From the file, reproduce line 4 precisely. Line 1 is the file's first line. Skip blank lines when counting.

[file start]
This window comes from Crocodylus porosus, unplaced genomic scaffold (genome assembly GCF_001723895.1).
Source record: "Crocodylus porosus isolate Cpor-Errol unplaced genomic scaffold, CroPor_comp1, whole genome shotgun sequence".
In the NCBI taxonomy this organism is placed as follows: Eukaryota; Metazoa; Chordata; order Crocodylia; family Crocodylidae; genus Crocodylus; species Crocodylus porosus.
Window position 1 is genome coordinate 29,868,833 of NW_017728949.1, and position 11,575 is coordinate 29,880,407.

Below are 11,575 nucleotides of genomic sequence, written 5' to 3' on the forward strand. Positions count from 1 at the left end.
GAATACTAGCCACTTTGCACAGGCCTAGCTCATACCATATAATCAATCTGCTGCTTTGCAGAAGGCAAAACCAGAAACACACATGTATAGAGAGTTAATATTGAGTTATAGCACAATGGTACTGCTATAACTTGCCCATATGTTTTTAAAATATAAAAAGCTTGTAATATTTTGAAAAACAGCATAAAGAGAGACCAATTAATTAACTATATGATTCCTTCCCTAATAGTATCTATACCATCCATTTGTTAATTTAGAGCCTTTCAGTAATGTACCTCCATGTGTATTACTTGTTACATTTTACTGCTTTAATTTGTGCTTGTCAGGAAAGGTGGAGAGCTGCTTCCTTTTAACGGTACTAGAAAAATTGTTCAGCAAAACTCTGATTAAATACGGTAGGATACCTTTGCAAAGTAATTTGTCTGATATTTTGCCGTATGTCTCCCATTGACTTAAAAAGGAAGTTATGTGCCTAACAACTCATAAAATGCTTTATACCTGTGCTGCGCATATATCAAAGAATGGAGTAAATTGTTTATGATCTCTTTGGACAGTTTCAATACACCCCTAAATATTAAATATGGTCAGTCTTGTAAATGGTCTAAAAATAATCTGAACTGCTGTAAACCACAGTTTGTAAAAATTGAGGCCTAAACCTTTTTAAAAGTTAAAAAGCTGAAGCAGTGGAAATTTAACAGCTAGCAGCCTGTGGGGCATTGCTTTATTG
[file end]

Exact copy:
Window position 1 is genome coordinate 29,868,833 of NW_017728949.1, and position 11,575 is coordinate 29,880,407.